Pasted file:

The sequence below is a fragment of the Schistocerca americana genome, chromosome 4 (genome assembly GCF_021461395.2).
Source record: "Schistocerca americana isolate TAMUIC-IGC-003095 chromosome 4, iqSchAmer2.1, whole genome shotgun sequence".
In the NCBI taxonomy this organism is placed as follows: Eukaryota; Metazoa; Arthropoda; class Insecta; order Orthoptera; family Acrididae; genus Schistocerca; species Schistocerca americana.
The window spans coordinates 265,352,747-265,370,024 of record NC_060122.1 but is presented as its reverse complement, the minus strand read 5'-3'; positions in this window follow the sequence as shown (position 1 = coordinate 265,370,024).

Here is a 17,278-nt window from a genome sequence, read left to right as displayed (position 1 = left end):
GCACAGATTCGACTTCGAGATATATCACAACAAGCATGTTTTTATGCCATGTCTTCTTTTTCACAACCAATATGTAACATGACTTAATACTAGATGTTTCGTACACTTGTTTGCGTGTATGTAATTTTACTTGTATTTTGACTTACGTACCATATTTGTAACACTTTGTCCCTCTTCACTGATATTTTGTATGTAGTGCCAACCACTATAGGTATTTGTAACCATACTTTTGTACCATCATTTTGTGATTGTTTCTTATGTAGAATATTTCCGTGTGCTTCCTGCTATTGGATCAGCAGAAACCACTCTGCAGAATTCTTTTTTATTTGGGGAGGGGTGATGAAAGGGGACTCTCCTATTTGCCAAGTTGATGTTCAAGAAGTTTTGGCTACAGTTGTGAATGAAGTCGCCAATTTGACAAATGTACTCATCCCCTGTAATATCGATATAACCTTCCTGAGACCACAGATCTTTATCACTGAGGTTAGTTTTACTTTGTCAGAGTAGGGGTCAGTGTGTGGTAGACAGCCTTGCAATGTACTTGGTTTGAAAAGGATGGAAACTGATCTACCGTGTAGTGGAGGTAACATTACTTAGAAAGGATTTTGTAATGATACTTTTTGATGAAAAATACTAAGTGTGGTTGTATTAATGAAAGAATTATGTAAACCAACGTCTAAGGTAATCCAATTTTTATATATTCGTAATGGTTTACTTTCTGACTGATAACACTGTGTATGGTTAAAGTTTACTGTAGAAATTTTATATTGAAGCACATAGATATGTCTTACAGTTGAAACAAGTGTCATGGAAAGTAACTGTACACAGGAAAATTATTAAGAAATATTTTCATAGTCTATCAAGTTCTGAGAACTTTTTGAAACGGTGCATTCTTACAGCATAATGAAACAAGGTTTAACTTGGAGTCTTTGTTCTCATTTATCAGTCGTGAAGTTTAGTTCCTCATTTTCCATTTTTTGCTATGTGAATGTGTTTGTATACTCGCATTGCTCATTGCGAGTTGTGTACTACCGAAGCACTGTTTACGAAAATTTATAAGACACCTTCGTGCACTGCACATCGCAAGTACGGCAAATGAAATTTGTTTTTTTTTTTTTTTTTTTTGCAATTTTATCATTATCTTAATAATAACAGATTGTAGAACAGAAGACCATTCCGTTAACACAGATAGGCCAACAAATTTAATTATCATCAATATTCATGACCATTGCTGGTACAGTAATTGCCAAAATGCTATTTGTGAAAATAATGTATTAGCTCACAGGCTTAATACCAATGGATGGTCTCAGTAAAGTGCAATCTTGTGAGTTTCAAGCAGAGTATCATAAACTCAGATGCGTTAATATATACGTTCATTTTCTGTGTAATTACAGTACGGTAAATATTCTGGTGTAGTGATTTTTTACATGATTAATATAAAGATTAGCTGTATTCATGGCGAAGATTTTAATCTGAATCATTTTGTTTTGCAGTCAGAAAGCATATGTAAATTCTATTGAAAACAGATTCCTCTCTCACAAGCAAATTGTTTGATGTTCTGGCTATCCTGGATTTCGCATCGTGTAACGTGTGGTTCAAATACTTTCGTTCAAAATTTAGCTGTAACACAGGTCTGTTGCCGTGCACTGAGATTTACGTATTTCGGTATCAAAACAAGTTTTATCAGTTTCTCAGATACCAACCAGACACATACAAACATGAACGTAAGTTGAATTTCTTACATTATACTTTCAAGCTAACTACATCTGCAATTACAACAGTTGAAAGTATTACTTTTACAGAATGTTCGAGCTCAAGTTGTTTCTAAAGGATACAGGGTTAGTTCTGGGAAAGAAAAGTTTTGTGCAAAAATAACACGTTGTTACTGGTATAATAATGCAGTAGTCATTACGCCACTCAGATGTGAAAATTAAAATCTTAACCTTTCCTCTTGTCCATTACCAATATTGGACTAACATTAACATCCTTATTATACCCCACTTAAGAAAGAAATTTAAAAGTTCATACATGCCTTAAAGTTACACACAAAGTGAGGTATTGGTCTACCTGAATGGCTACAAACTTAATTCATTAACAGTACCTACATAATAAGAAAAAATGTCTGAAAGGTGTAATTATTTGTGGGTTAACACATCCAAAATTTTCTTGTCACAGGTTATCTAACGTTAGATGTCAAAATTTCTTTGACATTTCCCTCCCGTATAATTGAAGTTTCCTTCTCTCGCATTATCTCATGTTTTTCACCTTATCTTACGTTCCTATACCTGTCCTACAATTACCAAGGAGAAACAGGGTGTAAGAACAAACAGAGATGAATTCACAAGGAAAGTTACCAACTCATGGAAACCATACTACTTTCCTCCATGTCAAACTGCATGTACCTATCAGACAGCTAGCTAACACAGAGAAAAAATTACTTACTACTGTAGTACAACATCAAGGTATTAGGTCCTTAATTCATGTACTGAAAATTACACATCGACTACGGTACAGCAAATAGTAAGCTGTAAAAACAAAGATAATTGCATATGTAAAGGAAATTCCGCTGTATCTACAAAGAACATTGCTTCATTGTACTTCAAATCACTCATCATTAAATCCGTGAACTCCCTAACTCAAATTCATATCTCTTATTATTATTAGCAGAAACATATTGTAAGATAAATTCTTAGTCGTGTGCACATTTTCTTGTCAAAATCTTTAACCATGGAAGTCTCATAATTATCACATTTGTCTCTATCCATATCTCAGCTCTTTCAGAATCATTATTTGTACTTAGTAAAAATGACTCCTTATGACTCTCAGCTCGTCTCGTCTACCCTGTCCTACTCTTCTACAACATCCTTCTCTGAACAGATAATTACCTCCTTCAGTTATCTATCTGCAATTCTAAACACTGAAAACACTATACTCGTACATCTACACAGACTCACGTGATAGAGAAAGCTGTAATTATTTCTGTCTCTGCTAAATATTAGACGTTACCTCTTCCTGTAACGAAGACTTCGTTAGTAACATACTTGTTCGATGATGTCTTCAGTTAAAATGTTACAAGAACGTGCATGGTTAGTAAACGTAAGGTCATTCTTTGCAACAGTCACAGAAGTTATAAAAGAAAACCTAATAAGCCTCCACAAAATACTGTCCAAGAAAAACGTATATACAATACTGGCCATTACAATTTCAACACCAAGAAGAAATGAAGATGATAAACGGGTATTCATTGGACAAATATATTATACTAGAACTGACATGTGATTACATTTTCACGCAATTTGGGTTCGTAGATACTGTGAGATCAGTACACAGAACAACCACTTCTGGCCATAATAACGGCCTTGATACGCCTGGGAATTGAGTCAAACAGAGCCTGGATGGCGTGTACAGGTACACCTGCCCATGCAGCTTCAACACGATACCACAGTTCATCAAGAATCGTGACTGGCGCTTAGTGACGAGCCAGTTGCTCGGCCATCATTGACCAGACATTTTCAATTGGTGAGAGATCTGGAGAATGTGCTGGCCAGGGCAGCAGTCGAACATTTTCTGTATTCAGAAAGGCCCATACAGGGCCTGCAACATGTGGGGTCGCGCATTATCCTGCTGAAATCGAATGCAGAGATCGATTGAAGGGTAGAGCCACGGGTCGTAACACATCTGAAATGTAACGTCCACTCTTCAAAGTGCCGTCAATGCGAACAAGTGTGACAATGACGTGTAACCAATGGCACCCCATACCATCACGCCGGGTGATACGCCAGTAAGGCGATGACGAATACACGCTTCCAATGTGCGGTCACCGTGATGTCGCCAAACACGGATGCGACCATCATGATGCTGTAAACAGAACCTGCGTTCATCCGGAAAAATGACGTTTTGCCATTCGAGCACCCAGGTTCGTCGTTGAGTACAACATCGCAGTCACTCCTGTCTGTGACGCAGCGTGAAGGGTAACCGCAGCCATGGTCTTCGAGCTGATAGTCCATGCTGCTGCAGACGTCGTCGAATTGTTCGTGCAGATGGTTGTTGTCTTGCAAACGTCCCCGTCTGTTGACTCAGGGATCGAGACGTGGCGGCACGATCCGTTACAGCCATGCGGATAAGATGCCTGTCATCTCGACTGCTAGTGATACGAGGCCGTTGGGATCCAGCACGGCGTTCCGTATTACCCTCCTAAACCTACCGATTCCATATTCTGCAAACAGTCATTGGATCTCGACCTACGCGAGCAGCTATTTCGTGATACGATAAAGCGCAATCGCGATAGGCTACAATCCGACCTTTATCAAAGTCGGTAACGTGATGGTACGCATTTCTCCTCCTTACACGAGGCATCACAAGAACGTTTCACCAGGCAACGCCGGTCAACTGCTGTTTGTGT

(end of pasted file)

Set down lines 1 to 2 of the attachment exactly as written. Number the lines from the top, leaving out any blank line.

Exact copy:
The sequence below is a fragment of the Schistocerca americana genome, chromosome 4 (genome assembly GCF_021461395.2).
Source record: "Schistocerca americana isolate TAMUIC-IGC-003095 chromosome 4, iqSchAmer2.1, whole genome shotgun sequence".